Superannuation savings being targeted by organised crime gangs

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With organise crime already costing Australians around $36 billion each year, it should come as no surprise that criminals are now increasingly targeting the next big golden goose – the $2.2 trillion superannuation sector.

According to the Australian Criminal Intelligence Commission (ACIC), organised crime gangs and hackers are trying to rob Australians of their super savings, through complex phishing scams and electronic hacking.

“A recent increase has been observed in the use of targeted online methodologies to fraudulently access an individual’s superannuation account,” states the Organised Crime in Australia report.

“SMSFs (self-managed super funds) are particularly vulnerable to incidents of fraud, in part due to the desire of individuals to source and control their own investments.”

The report also states that identity crime, where personal and financial information is stolen, last year cost Australians $2.2 billion – an increase from $1.6 billion in 2014.

“As visibility of criminal activities becomes increasingly obscured through new technologies and sophisticated methods, it is clear that a connected, informed and collaborative response to the threat is required,” said ACIC acting chief, Nicole Rose.

An Australian Institute of Criminology survey states that identity crime is now the most common form of household-related theft.

The ACIC report also pointed out that the use of “professional facilitators” was becoming a serious issue.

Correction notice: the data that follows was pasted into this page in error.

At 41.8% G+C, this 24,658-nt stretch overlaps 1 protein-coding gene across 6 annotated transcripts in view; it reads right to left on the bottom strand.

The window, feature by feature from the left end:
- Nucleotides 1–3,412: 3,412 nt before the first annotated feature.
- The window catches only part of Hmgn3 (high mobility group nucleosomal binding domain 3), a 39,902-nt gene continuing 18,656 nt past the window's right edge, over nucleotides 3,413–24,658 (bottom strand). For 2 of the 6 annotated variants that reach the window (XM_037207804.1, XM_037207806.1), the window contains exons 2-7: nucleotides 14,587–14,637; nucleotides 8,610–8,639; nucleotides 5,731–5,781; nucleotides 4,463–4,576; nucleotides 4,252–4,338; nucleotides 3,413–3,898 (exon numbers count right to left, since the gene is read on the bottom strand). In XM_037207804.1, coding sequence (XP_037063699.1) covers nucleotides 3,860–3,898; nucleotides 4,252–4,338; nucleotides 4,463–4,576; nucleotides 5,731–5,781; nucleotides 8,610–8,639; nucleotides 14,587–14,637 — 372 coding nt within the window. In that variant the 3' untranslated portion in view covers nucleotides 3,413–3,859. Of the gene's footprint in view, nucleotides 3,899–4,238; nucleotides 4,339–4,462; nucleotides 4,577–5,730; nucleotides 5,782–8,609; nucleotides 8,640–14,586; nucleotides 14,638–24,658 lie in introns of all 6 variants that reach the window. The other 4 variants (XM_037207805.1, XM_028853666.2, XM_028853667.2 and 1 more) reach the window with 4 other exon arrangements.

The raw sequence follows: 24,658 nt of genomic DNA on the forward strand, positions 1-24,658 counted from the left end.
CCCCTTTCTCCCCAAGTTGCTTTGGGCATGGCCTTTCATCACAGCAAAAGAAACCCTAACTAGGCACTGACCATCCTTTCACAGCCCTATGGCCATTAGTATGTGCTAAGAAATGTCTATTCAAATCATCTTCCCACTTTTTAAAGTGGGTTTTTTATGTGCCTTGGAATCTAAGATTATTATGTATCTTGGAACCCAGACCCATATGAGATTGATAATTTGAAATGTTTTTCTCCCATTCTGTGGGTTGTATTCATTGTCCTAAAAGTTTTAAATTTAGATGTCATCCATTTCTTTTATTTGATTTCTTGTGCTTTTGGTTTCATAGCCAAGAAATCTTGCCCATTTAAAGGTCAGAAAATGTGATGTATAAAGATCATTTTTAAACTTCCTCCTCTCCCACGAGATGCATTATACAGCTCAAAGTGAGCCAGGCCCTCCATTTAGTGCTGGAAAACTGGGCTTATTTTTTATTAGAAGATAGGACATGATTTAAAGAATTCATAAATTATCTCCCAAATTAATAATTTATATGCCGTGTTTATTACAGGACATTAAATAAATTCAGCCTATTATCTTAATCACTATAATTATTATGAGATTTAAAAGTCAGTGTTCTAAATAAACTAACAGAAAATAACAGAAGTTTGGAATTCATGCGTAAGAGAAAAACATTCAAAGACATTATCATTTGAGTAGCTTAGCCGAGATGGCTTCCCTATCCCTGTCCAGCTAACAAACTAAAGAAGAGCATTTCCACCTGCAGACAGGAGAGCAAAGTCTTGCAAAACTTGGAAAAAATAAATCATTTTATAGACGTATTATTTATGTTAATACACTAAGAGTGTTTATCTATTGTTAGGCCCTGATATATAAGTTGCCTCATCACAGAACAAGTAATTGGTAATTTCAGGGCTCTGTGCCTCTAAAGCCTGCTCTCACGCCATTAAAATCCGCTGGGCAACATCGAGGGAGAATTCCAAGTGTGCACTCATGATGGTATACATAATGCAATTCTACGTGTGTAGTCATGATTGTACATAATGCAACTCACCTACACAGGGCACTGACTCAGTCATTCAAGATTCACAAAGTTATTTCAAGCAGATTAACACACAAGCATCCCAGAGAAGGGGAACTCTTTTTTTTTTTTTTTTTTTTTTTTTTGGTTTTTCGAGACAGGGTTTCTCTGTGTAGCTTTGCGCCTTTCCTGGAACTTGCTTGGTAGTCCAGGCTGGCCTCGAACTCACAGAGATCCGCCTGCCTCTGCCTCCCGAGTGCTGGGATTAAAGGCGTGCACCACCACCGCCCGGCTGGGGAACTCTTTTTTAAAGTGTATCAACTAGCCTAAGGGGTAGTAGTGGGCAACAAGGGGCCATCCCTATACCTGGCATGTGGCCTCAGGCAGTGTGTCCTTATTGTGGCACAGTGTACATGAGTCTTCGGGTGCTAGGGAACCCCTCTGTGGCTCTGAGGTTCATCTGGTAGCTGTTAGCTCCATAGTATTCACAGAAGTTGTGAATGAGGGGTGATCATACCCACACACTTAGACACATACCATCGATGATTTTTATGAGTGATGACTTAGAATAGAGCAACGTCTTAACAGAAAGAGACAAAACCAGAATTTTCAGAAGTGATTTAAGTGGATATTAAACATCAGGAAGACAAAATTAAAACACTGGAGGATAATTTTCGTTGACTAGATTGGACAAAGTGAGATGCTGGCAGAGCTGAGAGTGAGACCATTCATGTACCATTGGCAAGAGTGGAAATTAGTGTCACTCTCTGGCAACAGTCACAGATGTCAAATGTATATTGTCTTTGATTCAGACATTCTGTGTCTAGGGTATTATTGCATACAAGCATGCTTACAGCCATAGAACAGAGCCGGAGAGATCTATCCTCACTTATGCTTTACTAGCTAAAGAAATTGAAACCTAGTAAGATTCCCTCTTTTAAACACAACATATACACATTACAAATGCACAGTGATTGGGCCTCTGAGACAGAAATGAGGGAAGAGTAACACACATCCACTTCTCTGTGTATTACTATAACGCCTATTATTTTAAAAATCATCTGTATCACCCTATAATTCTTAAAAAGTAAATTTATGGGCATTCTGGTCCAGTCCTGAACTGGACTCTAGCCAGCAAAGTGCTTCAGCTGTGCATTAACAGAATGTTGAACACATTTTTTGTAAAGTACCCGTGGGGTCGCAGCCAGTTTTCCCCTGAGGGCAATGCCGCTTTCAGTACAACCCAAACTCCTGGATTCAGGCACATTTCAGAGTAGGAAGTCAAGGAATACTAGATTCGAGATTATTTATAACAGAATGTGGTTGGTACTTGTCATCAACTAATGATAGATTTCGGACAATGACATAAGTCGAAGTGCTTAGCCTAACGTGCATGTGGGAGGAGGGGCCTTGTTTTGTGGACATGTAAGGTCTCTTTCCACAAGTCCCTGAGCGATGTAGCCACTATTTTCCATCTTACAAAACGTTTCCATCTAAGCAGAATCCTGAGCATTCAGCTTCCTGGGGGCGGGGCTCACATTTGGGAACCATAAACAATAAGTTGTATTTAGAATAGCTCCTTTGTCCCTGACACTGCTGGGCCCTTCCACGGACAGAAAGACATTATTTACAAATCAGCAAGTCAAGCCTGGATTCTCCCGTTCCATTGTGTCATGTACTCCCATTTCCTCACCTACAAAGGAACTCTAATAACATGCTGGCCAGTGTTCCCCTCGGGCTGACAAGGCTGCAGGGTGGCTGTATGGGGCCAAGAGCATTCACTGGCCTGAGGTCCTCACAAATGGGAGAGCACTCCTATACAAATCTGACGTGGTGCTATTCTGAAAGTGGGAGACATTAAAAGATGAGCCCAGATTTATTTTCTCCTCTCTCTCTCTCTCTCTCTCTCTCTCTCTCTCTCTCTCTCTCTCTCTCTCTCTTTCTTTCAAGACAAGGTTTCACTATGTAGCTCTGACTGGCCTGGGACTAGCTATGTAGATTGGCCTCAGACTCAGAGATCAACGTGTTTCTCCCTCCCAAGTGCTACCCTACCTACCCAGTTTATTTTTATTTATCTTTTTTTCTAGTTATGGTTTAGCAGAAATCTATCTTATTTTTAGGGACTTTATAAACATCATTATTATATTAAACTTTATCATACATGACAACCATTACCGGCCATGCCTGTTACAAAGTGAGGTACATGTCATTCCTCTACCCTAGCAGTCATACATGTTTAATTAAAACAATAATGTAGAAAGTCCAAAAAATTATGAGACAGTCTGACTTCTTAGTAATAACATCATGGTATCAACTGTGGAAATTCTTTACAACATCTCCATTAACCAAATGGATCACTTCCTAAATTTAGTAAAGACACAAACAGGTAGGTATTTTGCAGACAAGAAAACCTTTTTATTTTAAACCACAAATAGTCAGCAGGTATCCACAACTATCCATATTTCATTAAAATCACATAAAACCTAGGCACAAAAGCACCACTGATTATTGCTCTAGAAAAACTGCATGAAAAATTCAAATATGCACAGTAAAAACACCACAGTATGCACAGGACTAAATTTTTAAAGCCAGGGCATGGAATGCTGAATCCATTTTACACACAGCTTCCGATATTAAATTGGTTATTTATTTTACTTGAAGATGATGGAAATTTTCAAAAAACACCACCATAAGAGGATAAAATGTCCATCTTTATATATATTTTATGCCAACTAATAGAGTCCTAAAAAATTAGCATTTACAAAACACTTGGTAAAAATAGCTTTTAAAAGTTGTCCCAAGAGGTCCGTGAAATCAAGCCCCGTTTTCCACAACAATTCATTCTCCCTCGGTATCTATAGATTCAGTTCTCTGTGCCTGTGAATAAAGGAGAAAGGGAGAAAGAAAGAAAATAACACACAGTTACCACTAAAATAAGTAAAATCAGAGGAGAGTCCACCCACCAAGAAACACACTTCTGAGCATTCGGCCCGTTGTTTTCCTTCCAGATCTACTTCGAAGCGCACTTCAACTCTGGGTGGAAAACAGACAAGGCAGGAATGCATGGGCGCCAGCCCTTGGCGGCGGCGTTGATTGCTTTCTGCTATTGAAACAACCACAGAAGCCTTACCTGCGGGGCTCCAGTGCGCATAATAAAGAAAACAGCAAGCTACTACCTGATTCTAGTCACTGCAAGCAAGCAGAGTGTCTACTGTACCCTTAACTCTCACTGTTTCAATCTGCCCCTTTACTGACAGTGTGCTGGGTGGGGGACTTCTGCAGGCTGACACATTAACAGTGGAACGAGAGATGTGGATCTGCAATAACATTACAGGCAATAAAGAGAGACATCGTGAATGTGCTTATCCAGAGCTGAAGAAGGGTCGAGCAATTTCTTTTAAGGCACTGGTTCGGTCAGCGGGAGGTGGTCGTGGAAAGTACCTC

“The most common professions exploited by organised crime include lawyers, accountants, financial and tax advisers, registered migration agents, stockbrokers, real estate agents and customs brokers,” states the report.

Federal Justice Minister Michael Keenan said that fighting organised crime in Australia was a massive challenge.

“That co-operation between state and federal law enforcement is absolutely vital if we’re going to have a compressive national response to beat criminality,” he said.

How safe is your super? Do you trust your professional advisers?

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Written by Leon Della Bosca

Leon Della Bosca is a voracious reader who loves words. You'll often find him spending time in galleries, writing, designing, painting, drawing, or photographing and documenting street art. He has a publishing and graphic design background and loves movies and music, but then, who doesn’t?



Total Comments: 12
  1. 0

    Organised crime attacking our super funds, silly me I thought it was the Federal Government.

    • 0

      Government is not doing anything to your funds
      You’re listening too much to the scaremongerers , the lefties and fake news

    • 0

      Raphael I’m not aware of the government taking any of our super. Without the left you wouldn’t have super because the left introduced it. If anyone is going to attack our super it’s the right after all they don’t like their slaves not turning up one morning without being dead. Look what their doing to the pension, every time you look you have to be older to get it, next thing it will be 80 years old to get it.